Cola War Over New Simon Cowell 'X Factor'

EXCLUSIVE & UPDATED: Obviously all those scandals affecting the UK version of his The X Factor talent show hasn’t scared away advertisers for the American version which debuts on Fox in Fall 2011. Now I’ve learned that a Cola War has kicked off. There’s a $50 million to $100 million auction going on right now between Coke and Pepsi for sponsorship of Cowell’s U.S. version of The X Factor. Coca-Cola has been a longtime sponsor of Fox’s American Idol; it got in on the ground floor for less than $10 million. That was a bargain based on ratings that were off the charts for the 12-week program, beating network promises by about 10% and capturing 23 million viewers for the closing finale. The soft drink company has one year left on its Idol contract and now Aerosmith singer and new Idol judge Steven Tyler is its poster boy. It makes sense that Coke would want to jump on The X Factor bandwagon as well. But even though I hear Coke is offering more money, my sources say Cowell et al think Pepsi would make a better fit.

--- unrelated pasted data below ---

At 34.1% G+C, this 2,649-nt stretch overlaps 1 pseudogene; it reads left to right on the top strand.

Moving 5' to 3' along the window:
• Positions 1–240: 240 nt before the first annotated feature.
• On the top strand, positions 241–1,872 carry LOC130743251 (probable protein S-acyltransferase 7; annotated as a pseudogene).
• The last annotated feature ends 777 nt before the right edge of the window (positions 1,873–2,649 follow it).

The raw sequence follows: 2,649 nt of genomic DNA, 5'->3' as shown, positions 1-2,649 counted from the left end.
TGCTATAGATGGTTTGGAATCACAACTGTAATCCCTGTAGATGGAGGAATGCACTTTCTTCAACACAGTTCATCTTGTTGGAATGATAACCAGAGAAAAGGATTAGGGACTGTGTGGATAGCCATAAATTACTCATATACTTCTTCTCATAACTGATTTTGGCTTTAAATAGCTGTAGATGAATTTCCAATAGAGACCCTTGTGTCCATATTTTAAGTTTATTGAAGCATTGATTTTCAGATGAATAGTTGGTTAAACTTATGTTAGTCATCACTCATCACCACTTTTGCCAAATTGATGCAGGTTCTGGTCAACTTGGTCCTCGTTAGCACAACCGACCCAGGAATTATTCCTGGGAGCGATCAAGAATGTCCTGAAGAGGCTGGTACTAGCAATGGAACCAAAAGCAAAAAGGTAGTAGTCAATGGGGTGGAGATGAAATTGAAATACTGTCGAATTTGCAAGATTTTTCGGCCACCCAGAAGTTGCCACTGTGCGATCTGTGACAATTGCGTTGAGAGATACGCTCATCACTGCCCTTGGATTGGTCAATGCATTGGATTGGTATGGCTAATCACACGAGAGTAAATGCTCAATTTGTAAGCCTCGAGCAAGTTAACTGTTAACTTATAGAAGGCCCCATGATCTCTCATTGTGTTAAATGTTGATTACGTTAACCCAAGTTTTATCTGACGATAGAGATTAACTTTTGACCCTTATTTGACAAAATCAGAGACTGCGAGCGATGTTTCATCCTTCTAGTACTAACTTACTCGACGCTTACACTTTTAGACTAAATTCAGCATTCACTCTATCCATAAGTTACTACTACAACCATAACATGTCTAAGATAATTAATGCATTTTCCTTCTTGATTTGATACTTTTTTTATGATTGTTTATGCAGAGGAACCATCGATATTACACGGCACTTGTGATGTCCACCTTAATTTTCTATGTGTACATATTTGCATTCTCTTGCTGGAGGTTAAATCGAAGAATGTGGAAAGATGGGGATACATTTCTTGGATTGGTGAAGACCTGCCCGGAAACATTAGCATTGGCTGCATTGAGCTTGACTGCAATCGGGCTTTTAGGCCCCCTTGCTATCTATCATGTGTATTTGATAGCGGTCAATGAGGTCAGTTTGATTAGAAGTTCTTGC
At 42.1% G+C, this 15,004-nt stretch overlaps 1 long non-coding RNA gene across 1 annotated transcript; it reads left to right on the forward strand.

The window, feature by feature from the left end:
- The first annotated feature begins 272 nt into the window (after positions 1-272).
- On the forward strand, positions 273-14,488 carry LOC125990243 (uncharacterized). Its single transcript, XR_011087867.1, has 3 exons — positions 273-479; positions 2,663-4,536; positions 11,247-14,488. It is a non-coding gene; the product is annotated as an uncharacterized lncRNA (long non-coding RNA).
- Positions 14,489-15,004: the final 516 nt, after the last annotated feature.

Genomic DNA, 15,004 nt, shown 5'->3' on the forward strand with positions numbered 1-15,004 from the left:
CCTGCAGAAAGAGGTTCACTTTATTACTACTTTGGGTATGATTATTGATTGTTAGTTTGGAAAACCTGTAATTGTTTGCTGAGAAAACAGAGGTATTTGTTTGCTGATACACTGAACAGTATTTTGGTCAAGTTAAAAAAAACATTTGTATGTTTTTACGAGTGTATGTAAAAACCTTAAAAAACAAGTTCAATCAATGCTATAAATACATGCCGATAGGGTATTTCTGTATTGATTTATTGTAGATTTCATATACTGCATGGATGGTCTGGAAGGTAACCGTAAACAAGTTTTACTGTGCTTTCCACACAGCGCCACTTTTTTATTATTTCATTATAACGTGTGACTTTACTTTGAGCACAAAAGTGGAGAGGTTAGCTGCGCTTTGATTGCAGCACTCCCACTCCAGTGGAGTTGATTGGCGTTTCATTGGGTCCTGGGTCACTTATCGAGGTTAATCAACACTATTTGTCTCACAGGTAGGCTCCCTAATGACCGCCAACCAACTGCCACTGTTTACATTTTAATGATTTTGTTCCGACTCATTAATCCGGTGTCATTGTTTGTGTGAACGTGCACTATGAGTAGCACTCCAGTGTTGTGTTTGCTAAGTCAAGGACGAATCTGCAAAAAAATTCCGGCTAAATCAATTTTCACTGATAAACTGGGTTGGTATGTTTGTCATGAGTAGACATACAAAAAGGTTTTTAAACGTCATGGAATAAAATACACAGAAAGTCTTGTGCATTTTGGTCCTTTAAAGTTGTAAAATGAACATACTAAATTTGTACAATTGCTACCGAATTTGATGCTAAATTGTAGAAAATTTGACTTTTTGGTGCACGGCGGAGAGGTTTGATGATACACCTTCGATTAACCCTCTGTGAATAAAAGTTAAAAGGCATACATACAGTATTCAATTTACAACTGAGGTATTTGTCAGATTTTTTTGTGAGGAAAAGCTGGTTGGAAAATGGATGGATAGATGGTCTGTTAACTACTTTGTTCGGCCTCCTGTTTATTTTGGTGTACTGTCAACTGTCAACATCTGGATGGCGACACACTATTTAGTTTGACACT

Because of doubts about the show format, Pepsi passed on a multimillion-dollar sponsorship when American Idol was still an unknown in the early stages when dealmakers were trying to have more of the show’s expenses underwritten. Pepsi doesn’t want to make that mistake again. Not to mention that different sponsors would help The X Factor brand itself a new identity on Fox in the U.S. market outside of Idol‘s shadow. No matter, Rupert Murdoch’s News Corp is convinced that with both a reworked Idol and transplated X Factor, Fox could have a banner 2011. Unless America is just saturated with talent contest shows. That’s not the case in Britain where Cowell’s UK version of The X Factor is enjoying its biggest season to date despite of, or because of, the constant controversies.

Meanwhile, Fox is said to have earmarked a whopping $35 million to promote the launch of The X-Factor next fall. Almost a year before the show debuts, the network already released the first promo featuring CGI.  And the always irreverent  Cowell is reportedly shunning Hollywood-based PR agencies to go with New York-based communications guru Matthew Hiltzik as his main American PR guy. Hiltzik’s clients include Glenn Beck, Katie Couric, Don Imus, Alec Baldwin, and The Weinstein Co.

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